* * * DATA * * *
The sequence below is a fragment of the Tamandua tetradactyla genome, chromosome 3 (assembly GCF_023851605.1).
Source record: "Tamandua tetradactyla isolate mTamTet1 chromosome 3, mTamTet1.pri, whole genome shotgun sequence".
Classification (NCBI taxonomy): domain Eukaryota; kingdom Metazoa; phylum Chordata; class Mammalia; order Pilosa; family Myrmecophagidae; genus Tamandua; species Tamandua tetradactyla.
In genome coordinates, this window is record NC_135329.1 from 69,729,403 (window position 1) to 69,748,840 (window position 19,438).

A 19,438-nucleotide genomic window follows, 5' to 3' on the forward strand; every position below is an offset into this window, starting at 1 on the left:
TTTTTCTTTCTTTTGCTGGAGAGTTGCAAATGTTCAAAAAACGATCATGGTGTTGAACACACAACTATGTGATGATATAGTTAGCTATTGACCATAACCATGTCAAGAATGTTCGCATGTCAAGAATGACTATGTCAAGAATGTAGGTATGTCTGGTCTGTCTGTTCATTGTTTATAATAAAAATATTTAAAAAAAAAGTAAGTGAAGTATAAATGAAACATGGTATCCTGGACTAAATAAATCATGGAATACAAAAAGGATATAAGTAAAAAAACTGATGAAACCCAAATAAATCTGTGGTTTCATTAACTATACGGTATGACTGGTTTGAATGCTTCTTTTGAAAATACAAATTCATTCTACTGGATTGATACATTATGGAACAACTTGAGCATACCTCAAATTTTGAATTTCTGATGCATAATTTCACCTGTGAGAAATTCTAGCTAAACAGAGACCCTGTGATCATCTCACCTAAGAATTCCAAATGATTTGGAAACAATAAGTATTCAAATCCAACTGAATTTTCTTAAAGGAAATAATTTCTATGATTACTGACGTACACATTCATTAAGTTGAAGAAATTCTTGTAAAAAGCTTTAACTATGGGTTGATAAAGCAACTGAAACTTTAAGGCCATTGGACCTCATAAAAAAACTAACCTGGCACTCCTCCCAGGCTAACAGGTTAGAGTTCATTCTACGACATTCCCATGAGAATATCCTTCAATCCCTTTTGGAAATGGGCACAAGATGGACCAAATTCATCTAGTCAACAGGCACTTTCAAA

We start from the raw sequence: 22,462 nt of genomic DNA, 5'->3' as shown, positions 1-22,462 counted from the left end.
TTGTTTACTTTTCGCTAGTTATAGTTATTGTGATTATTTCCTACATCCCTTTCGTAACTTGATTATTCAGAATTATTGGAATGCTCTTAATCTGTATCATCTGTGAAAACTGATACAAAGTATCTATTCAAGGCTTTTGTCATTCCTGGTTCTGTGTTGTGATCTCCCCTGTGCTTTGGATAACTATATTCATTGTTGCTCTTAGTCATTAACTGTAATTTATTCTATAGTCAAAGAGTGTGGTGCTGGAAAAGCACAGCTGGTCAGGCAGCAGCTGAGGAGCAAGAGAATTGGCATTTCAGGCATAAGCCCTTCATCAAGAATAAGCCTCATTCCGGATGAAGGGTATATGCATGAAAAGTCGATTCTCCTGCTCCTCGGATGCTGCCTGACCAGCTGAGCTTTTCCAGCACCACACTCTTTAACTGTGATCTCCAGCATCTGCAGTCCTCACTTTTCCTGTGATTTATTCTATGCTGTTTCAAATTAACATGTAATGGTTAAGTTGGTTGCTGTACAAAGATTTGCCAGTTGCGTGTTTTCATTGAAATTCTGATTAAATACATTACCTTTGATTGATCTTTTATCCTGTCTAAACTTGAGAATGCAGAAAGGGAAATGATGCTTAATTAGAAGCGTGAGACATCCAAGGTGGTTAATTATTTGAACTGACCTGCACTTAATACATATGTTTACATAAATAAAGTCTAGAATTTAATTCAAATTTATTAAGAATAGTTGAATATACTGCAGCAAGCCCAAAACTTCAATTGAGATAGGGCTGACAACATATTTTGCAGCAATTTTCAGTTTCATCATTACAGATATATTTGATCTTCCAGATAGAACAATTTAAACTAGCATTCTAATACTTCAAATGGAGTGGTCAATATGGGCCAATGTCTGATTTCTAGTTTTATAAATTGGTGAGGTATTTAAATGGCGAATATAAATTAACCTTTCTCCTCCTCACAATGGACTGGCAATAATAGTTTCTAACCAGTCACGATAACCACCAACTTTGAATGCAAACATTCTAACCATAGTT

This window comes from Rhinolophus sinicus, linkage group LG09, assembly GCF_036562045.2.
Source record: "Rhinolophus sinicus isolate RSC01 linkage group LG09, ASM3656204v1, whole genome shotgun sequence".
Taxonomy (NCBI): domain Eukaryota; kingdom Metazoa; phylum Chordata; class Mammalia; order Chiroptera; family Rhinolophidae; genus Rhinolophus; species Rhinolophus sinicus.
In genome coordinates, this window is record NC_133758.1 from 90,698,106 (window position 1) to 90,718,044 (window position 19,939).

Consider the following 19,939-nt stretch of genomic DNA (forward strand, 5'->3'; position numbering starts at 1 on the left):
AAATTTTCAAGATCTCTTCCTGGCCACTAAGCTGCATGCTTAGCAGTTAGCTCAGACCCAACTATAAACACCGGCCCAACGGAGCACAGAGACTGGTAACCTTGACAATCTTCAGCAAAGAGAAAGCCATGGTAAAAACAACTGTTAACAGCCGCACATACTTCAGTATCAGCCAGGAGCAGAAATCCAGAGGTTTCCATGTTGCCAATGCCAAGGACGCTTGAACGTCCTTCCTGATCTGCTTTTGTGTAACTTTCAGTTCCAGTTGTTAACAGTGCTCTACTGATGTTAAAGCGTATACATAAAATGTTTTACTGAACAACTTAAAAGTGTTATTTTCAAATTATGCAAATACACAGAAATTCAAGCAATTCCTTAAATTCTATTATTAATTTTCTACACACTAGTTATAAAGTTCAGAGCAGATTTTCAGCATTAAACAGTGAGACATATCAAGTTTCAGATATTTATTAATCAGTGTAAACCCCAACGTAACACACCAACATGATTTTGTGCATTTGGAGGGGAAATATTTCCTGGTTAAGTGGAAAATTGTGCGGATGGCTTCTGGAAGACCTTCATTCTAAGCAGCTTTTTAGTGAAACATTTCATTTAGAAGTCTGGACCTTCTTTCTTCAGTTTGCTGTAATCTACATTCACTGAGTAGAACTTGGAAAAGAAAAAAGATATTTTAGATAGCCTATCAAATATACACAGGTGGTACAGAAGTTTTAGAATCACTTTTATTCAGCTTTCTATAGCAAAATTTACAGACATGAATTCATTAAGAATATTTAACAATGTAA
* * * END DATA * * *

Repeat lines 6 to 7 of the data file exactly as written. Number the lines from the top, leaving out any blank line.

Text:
TTTTTCTTTCTTTTGCTGGAGAGTTGCAAATGTTCAAAAAACGATCATGGTGTTGAACACACAACTATGTGATGATATAGTTAGCTATTGACCATAACCATGTCAAGAATGTTCGCATGTCAAGAATGACTATGTCAAGAATGTAGGTATGTCTGGTCTGTCTGTTCATTGTTTATAATAAAAATATTTAAAAAAAAAGTAAGTGAAGTATAAATGAAACATGGTATCCTGGACTAAATAAATCATGGAATACAAAAAGGATATAAGTAAAAAAACTGATGAAACCCAAATAAATCTGTGGTTTCATTAACTATACGGTATGACTGGTTTGAATGCTTCTTTTGAAAATACAAATTCATTCTACTGGATTGATACATTATGGAACAACTTGAGCATACCTCAAATTTTGAATTTCTGATGCATAATTTCACCTGTGAGAAATTCTAGCTAAACAGAGACCCTGTGATCATCTCACCTAAGAATTCCAAATGATTTGGAAACAATAAGTATTCAAATCCAACTGAATTTTCTTAAAGGAAATAATTTCTATGATTACTGACGTACACATTCATTAAGTTGAAGAAATTCTTGTAAAAAGCTTTAACTATGGGTTGATAAAGCAACTGAAACTTTAAGGCCATTGGACCTCATAAAAAAACTAACCTGGCACTCCTCCCAGGCTAACAGGTTAGAGTTCATTCTACGACATTCCCATGAGAATATCCTTCAATCCCTTTTGGAAATGGGCACAAGATGGACCAAATTCATCTAGTCAACAGGCACTTTCAAA

We start from the raw sequence: 22,462 nt of genomic DNA, 5'->3' as shown, positions 1-22,462 counted from the left end.